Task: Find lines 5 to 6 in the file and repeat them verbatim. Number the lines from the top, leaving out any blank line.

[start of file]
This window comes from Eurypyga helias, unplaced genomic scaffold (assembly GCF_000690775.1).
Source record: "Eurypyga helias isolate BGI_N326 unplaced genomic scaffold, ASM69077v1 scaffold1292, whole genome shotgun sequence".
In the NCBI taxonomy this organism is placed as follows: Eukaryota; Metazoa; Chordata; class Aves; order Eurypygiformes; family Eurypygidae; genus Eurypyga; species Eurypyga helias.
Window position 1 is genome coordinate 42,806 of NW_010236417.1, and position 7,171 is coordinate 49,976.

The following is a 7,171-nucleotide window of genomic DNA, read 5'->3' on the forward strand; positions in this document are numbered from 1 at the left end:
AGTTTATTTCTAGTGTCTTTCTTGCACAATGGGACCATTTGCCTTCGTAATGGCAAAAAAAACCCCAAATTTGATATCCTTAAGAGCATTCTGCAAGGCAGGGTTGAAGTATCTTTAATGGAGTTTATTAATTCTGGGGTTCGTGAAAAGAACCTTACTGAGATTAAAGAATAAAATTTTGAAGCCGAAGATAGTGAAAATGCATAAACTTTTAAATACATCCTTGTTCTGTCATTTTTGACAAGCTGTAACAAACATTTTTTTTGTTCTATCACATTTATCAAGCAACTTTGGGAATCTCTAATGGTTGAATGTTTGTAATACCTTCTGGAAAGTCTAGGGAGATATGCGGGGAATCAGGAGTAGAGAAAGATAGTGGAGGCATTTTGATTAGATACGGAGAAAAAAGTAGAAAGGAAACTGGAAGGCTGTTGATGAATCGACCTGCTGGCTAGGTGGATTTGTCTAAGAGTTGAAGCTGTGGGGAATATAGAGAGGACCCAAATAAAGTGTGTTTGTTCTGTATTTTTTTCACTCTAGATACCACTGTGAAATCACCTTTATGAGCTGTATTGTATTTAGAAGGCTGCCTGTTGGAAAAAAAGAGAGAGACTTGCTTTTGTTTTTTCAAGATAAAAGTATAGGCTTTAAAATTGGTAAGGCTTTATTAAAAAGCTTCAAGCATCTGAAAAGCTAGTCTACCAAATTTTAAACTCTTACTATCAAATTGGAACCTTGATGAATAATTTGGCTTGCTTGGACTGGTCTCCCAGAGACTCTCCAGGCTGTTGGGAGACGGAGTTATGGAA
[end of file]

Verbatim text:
The following is a 7,171-nucleotide window of genomic DNA, read 5'->3' on the forward strand; positions in this document are numbered from 1 at the left end:
AGTTTATTTCTAGTGTCTTTCTTGCACAATGGGACCATTTGCCTTCGTAATGGCAAAAAAAACCCCAAATTTGATATCCTTAAGAGCATTCTGCAAGGCAGGGTTGAAGTATCTTTAATGGAGTTTATTAATTCTGGGGTTCGTGAAAAGAACCTTACTGAGATTAAAGAATAAAATTTTGAAGCCGAAGATAGTGAAAATGCATAAACTTTTAAATACATCCTTGTTCTGTCATTTTTGACAAGCTGTAACAAACATTTTTTTTGTTCTATCACATTTATCAAGCAACTTTGGGAATCTCTAATGGTTGAATGTTTGTAATACCTTCTGGAAAGTCTAGGGAGATATGCGGGGAATCAGGAGTAGAGAAAGATAGTGGAGGCATTTTGATTAGATACGGAGAAAAAAGTAGAAAGGAAACTGGAAGGCTGTTGATGAATCGACCTGCTGGCTAGGTGGATTTGTCTAAGAGTTGAAGCTGTGGGGAATATAGAGAGGACCCAAATAAAGTGTGTTTGTTCTGTATTTTTTTCACTCTAGATACCACTGTGAAATCACCTTTATGAGCTGTATTGTATTTAGAAGGCTGCCTGTTGGAAAAAAAGAGAGAGACTTGCTTTTGTTTTTTCAAGATAAAAGTATAGGCTTTAAAATTGGTAAGGCTTTATTAAAAAGCTTCAAGCATCTGAAAAGCTAGTCTACCAAATTTTAAACTCTTACTATCAAATTGGAACCTTGATGAATAATTTGGCTTGCTTGGACTGGTCTCCCAGAGACTCTCCAGGCTGTTGGGAGACGGAGTTATGGAA